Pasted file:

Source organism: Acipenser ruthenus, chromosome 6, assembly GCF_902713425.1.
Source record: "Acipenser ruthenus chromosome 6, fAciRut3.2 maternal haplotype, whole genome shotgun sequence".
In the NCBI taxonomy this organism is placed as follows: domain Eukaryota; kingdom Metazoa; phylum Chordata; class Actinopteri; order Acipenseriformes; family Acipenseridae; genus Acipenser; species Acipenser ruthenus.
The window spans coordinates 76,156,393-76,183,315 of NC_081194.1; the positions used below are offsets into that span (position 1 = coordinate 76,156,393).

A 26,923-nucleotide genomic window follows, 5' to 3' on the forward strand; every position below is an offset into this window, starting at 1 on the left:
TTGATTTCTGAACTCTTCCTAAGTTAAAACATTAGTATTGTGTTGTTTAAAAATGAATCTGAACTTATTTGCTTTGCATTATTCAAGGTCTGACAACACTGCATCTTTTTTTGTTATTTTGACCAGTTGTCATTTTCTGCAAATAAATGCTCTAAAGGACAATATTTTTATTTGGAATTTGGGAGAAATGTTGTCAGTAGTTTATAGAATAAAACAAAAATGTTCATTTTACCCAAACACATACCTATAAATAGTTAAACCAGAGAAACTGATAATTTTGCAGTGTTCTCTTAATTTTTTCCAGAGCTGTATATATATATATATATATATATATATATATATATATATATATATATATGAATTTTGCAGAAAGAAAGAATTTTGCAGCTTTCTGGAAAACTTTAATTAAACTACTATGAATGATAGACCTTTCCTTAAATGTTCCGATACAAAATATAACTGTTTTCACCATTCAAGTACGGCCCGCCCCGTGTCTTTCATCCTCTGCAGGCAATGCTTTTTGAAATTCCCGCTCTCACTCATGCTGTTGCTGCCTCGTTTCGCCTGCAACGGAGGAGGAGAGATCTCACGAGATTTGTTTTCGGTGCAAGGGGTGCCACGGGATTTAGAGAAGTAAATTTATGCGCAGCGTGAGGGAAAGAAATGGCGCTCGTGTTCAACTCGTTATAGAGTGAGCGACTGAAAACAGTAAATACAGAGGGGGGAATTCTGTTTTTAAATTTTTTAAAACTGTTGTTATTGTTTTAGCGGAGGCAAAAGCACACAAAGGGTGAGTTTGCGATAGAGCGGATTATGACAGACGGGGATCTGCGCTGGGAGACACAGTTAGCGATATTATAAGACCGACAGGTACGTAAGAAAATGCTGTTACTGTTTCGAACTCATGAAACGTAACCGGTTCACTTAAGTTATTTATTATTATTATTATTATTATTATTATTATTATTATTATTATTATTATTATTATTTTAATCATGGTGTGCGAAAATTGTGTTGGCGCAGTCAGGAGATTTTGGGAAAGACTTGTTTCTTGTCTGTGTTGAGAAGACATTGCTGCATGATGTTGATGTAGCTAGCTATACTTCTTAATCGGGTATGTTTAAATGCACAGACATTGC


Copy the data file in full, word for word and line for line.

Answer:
Source organism: Acipenser ruthenus, chromosome 6, assembly GCF_902713425.1.
Source record: "Acipenser ruthenus chromosome 6, fAciRut3.2 maternal haplotype, whole genome shotgun sequence".
In the NCBI taxonomy this organism is placed as follows: domain Eukaryota; kingdom Metazoa; phylum Chordata; class Actinopteri; order Acipenseriformes; family Acipenseridae; genus Acipenser; species Acipenser ruthenus.
The window spans coordinates 76,156,393-76,183,315 of NC_081194.1; the positions used below are offsets into that span (position 1 = coordinate 76,156,393).

A 26,923-nucleotide genomic window follows, 5' to 3' on the forward strand; every position below is an offset into this window, starting at 1 on the left:
TTGATTTCTGAACTCTTCCTAAGTTAAAACATTAGTATTGTGTTGTTTAAAAATGAATCTGAACTTATTTGCTTTGCATTATTCAAGGTCTGACAACACTGCATCTTTTTTTGTTATTTTGACCAGTTGTCATTTTCTGCAAATAAATGCTCTAAAGGACAATATTTTTATTTGGAATTTGGGAGAAATGTTGTCAGTAGTTTATAGAATAAAACAAAAATGTTCATTTTACCCAAACACATACCTATAAATAGTTAAACCAGAGAAACTGATAATTTTGCAGTGTTCTCTTAATTTTTTCCAGAGCTGTATATATATATATATATATATATATATATATATATATATATATATATATGAATTTTGCAGAAAGAAAGAATTTTGCAGCTTTCTGGAAAACTTTAATTAAACTACTATGAATGATAGACCTTTCCTTAAATGTTCCGATACAAAATATAACTGTTTTCACCATTCAAGTACGGCCCGCCCCGTGTCTTTCATCCTCTGCAGGCAATGCTTTTTGAAATTCCCGCTCTCACTCATGCTGTTGCTGCCTCGTTTCGCCTGCAACGGAGGAGGAGAGATCTCACGAGATTTGTTTTCGGTGCAAGGGGTGCCACGGGATTTAGAGAAGTAAATTTATGCGCAGCGTGAGGGAAAGAAATGGCGCTCGTGTTCAACTCGTTATAGAGTGAGCGACTGAAAACAGTAAATACAGAGGGGGGAATTCTGTTTTTAAATTTTTTAAAACTGTTGTTATTGTTTTAGCGGAGGCAAAAGCACACAAAGGGTGAGTTTGCGATAGAGCGGATTATGACAGACGGGGATCTGCGCTGGGAGACACAGTTAGCGATATTATAAGACCGACAGGTACGTAAGAAAATGCTGTTACTGTTTCGAACTCATGAAACGTAACCGGTTCACTTAAGTTATTTATTATTATTATTATTATTATTATTATTATTATTATTATTATTATTATTATTATTTTAATCATGGTGTGCGAAAATTGTGTTGGCGCAGTCAGGAGATTTTGGGAAAGACTTGTTTCTTGTCTGTGTTGAGAAGACATTGCTGCATGATGTTGATGTAGCTAGCTATACTTCTTAATCGGGTATGTTTAAATGCACAGACATTGC